Symptoms of rare diseases // Drug Repurposing

Symptoms of rare diseases

Rachael Fleurence headshotWhen you go to the doctor complaining of pain, numbness, lethargy, or other troubling signs, you expect to come away with a diagnosis and treatment plan. But some combinations of symptoms leave the doctors scratching their heads. If the problem is so uncommon that most doctors have never encountered it before, either personally or in the medical literature, it may take years for the patient to receive a correct diagnosis—and even then little may be known about appropriate treatment.

On the last day of February, PCORI joins organizations around the world in recognizing Rare Disease Day to raise awareness of uncommon diseases, their impact on patients’ lives, and the need for research to find and improve treatment options. Among the goals of Rare Disease Day are to strengthen the voice of patients and patient advocacy groups, provide information, promote equal access to care, and highlight the search for new therapeutics. Rare Disease Day was first observed in 2008 on February 29—the least common day of the year. This year Rare Disease Day focuses on encouraging everyone in the rare disease community to join together for better care, an idea well-aligned with PCORI’s outlook.

Major Public Health Impact

Rare diseases are surprisingly numerous. About 7, 000 different types have been identified in the United States. Defined as affecting fewer than 200, 000 people nationwide, rare diseases grouped together affect 30 million—or 10 percent of—Americans. (That’s similar to the number with diabetes, both diagnosed and undiagnosed.)
Rare diseases are often genetic and can appear at any stage of life. They can be severe, chronic, progressive, disabling, or even fatal.

Most rare diseases have no effective therapy, and when treatments are available, they can be extremely expensive. About half of rare diseases are diagnosed during childhood, so they affect the patient for decades. But insurance frequently fails to cover long-term supportive care.

Sarita Wahba headshot

Rare Diseases Represented in the Patient-Powered Research Networks


Aicardi Syndrome

Alström Syndrome

Dravet Syndrome

Duchenne and Becker Muscular Dystrophy

Dyskeratosis Congenital

Gaucher Disease

Hypothalamic Hamartoma

Inflammatory Breast Cancer

Joubert Syndrome

Klinefelter Syndrome and Associated Conditions

Juvenile Rheumatic Disease

Lennox-Gastaut Syndrome

Metachromatic Leukodystrophy

Phelan-McDermid Syndrome (two networks)

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LOL - so true. All of a sudden after reading

by GigiLaPug

WebMD I come down with like 9 fatal and incredibly rare diseases whose symptoms are slight but important to I looked up eczema (which I have on my hand) for additional ways to combat it, and ended up thinking I had skin cancer for a week b/c sometimes basal cell cancer can be mistaken for eczema, and all the pics looked like my hand. After a week of panic, I went to the dr for a test...nope I just have nasty crusty eczema. I don't look on WebMD anymore for precisely that reason :)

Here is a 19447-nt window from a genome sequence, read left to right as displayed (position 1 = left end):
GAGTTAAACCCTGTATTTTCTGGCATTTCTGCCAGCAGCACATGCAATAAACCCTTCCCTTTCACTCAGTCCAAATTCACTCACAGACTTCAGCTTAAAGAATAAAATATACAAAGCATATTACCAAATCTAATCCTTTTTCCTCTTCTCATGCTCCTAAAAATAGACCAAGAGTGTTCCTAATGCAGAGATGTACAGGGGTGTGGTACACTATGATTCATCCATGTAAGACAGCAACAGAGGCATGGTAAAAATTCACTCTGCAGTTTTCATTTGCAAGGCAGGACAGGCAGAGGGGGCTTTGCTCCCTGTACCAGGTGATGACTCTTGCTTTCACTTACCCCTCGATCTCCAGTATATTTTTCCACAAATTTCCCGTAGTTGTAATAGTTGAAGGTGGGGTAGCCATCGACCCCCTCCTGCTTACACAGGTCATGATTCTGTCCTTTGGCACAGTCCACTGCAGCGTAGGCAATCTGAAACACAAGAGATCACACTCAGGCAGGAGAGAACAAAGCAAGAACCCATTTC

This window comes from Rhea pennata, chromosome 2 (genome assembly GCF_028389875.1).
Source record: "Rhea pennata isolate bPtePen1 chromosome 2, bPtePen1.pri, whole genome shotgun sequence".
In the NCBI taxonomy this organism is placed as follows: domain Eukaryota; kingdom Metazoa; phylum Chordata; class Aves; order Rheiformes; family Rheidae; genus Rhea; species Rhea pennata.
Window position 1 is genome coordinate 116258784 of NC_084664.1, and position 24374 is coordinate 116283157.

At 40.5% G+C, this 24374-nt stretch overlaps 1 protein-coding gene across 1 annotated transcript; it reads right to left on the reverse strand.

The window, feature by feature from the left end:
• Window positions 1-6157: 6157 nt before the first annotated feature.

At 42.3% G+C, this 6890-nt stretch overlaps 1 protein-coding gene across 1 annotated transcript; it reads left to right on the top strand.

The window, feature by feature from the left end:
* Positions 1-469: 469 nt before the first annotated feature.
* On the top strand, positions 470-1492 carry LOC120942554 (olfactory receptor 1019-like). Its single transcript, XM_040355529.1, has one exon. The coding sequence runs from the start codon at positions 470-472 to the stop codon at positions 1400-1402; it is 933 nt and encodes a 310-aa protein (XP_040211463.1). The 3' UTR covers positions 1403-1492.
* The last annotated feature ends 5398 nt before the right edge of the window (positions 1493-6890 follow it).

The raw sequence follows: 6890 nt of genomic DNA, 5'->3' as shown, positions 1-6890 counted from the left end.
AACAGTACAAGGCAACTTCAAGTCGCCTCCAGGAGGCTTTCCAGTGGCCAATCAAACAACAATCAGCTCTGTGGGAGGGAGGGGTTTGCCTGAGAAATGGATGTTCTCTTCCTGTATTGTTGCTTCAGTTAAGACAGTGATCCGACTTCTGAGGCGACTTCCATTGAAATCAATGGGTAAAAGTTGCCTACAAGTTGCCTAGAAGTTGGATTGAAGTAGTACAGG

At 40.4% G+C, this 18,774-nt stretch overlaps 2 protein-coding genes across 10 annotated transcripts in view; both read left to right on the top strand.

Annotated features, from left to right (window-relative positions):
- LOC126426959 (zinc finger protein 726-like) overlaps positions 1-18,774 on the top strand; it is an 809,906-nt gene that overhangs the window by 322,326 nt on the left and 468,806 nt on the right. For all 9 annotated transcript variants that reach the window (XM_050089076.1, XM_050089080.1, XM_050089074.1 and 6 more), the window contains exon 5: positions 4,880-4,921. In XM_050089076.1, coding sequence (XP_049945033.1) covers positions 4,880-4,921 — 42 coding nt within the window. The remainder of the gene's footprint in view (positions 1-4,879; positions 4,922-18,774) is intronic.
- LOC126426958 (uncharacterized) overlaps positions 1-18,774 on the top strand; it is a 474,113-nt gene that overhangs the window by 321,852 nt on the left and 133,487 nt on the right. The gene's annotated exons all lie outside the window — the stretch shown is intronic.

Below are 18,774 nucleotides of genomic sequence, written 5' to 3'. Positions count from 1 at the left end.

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Pigeons and other Pest Birds often make nests in buildings and rapidly reproduce. Breeding occurs throughout the year, usually taking place between March and July. Contact with pigeon droppings may pose a health risk. Three human diseases are known to be associated with pigeon droppings: histoplasmosis, cryptococcosis, and psittacosis.
Histoplasmosis is a disease caused by a fungus, which grows in pigeon droppings. It also grows in soils and is found throughout the world. When cleaning droppings a person may breathe in some of the fungus, which in cases of high exposure can cause infection


by PM

One of the difficulties of properly diagnosing Addison’s disease is the common waxing and waning of symptoms. Karen Ivin, DVM, says that she always considers testing for Addison’s disease with dogs who “have their ups and downs. When they aren’t quite right, but aren’t all the way sick either.”
Dr. Ivin has a small, housecall-oriented holistic practice in Gilbert, Arizona. Although Addison’s is often described as “rare,” she is treating several dogs with Addison’s disease, and has always had a couple among her clientele at any given time. She thinks that any vet who doesn’t have at least a couple of dogs with Addison’s in their practice just isn’t seeing it

I believe

by gp_smom

Hypothyroidism is extremely rare in toy breeds. Besides the pattern of hair loss (on the dorsum), is more consistent with flea allergy dermatitis (or did i misread what the OP had said?).
That said, I would still think about hypothyroidism/ other hormonal diseases if the hair doesnt grow back or if there are other symptoms.

RR says there is no such thing as autism

by 13_togas

"Spectrum disorders, to be blunt, are bullshit diagnostic labels applied to people who present symptoms which are only suggestive or symbolic of actual rare, florid diseases and maladies. Examples are ADHD, dyslexia, post-traumatic stress disorder (PTSD), autism, sensory processing disorder (SPD), bipolar disorder, panic disorder, anxiety disorder, and depressive disorder, to name a few."

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